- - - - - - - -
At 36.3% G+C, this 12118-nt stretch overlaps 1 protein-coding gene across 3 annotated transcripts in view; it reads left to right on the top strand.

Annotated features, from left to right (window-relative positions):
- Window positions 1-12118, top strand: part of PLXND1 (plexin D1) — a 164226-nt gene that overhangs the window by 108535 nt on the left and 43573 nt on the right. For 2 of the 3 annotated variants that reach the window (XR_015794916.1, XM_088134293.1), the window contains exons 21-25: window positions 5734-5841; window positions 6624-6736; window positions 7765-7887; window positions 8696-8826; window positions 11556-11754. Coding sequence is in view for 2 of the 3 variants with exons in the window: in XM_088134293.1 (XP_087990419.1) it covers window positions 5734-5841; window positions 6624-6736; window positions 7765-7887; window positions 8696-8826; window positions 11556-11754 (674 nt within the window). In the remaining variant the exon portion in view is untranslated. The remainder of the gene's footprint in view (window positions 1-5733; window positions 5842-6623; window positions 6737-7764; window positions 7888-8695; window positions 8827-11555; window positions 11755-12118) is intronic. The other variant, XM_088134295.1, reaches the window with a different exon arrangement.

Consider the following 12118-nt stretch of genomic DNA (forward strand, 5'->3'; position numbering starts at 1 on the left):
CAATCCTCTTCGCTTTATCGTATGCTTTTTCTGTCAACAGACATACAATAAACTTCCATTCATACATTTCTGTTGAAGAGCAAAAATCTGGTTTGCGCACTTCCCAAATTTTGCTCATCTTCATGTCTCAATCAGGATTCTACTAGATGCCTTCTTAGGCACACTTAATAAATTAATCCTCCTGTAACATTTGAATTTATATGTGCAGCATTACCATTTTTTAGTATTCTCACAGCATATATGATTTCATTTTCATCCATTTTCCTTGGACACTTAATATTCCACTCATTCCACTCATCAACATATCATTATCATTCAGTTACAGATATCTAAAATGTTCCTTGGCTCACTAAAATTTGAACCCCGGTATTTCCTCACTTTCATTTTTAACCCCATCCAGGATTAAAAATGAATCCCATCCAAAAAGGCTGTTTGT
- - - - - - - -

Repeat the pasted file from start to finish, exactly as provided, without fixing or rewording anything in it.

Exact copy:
At 36.3% G+C, this 12118-nt stretch overlaps 1 protein-coding gene across 3 annotated transcripts in view; it reads left to right on the top strand.

Annotated features, from left to right (window-relative positions):
- Window positions 1-12118, top strand: part of PLXND1 (plexin D1) — a 164226-nt gene that overhangs the window by 108535 nt on the left and 43573 nt on the right. For 2 of the 3 annotated variants that reach the window (XR_015794916.1, XM_088134293.1), the window contains exons 21-25: window positions 5734-5841; window positions 6624-6736; window positions 7765-7887; window positions 8696-8826; window positions 11556-11754. Coding sequence is in view for 2 of the 3 variants with exons in the window: in XM_088134293.1 (XP_087990419.1) it covers window positions 5734-5841; window positions 6624-6736; window positions 7765-7887; window positions 8696-8826; window positions 11556-11754 (674 nt within the window). In the remaining variant the exon portion in view is untranslated. The remainder of the gene's footprint in view (window positions 1-5733; window positions 5842-6623; window positions 6737-7764; window positions 7888-8695; window positions 8827-11555; window positions 11755-12118) is intronic. The other variant, XM_088134295.1, reaches the window with a different exon arrangement.

Consider the following 12118-nt stretch of genomic DNA (forward strand, 5'->3'; position numbering starts at 1 on the left):
CAATCCTCTTCGCTTTATCGTATGCTTTTTCTGTCAACAGACATACAATAAACTTCCATTCATACATTTCTGTTGAAGAGCAAAAATCTGGTTTGCGCACTTCCCAAATTTTGCTCATCTTCATGTCTCAATCAGGATTCTACTAGATGCCTTCTTAGGCACACTTAATAAATTAATCCTCCTGTAACATTTGAATTTATATGTGCAGCATTACCATTTTTTAGTATTCTCACAGCATATATGATTTCATTTTCATCCATTTTCCTTGGACACTTAATATTCCACTCATTCCACTCATCAACATATCATTATCATTCAGTTACAGATATCTAAAATGTTCCTTGGCTCACTAAAATTTGAACCCCGGTATTTCCTCACTTTCATTTTTAACCCCATCCAGGATTAAAAATGAATCCCATCCAAAAAGGCTGTTTGT